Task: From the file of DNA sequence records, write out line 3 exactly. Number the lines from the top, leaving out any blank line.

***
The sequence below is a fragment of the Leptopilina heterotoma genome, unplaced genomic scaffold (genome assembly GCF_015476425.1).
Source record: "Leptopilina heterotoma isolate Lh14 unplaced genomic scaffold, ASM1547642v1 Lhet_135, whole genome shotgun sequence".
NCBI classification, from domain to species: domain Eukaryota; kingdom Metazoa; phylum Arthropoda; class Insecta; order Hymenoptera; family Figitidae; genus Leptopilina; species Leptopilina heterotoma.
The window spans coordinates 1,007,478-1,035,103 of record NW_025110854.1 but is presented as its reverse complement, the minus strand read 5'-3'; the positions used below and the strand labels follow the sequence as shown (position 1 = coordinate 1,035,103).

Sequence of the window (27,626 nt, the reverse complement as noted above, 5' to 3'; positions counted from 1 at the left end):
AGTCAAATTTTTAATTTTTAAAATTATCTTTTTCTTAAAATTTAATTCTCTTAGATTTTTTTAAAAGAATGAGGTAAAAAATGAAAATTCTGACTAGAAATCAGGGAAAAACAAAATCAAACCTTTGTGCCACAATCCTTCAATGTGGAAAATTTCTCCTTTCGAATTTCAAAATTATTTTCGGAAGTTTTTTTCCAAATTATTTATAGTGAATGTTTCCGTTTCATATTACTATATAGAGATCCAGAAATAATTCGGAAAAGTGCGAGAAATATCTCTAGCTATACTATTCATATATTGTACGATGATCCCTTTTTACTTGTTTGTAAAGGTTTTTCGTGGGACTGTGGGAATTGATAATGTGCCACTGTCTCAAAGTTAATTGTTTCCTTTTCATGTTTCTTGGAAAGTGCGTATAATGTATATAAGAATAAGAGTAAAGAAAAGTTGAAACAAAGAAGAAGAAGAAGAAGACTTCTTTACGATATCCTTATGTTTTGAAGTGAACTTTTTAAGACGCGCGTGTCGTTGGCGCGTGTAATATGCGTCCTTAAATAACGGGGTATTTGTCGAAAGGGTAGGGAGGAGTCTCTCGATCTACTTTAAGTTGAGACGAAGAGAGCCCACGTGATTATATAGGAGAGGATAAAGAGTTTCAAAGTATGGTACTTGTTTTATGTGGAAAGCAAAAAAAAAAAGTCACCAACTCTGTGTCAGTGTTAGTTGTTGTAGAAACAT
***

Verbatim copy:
NCBI classification, from domain to species: domain Eukaryota; kingdom Metazoa; phylum Arthropoda; class Insecta; order Hymenoptera; family Figitidae; genus Leptopilina; species Leptopilina heterotoma.